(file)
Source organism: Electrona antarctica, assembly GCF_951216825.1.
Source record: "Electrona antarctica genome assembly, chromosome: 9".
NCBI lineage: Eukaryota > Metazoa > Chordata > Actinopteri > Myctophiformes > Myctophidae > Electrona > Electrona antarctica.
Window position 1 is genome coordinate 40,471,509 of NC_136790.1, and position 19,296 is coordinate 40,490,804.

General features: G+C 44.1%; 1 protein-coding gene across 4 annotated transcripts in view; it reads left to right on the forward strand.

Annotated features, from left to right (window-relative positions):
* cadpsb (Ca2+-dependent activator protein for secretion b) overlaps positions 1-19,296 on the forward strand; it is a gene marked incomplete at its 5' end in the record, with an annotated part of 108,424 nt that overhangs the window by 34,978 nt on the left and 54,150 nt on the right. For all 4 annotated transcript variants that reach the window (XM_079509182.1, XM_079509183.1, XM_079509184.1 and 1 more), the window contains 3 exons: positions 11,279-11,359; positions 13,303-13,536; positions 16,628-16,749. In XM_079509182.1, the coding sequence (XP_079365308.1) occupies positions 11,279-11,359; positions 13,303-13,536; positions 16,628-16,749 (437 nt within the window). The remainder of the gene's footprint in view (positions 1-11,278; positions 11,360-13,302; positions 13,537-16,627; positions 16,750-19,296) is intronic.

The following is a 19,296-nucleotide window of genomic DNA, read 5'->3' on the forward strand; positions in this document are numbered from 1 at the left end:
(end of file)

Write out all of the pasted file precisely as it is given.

Source organism: Electrona antarctica, assembly GCF_951216825.1.
Source record: "Electrona antarctica genome assembly, chromosome: 9".
NCBI lineage: Eukaryota > Metazoa > Chordata > Actinopteri > Myctophiformes > Myctophidae > Electrona > Electrona antarctica.
Window position 1 is genome coordinate 40,471,509 of NC_136790.1, and position 19,296 is coordinate 40,490,804.

General features: G+C 44.1%; 1 protein-coding gene across 4 annotated transcripts in view; it reads left to right on the forward strand.

Annotated features, from left to right (window-relative positions):
* cadpsb (Ca2+-dependent activator protein for secretion b) overlaps positions 1-19,296 on the forward strand; it is a gene marked incomplete at its 5' end in the record, with an annotated part of 108,424 nt that overhangs the window by 34,978 nt on the left and 54,150 nt on the right. For all 4 annotated transcript variants that reach the window (XM_079509182.1, XM_079509183.1, XM_079509184.1 and 1 more), the window contains 3 exons: positions 11,279-11,359; positions 13,303-13,536; positions 16,628-16,749. In XM_079509182.1, the coding sequence (XP_079365308.1) occupies positions 11,279-11,359; positions 13,303-13,536; positions 16,628-16,749 (437 nt within the window). The remainder of the gene's footprint in view (positions 1-11,278; positions 11,360-13,302; positions 13,537-16,627; positions 16,750-19,296) is intronic.

The following is a 19,296-nucleotide window of genomic DNA, read 5'->3' on the forward strand; positions in this document are numbered from 1 at the left end: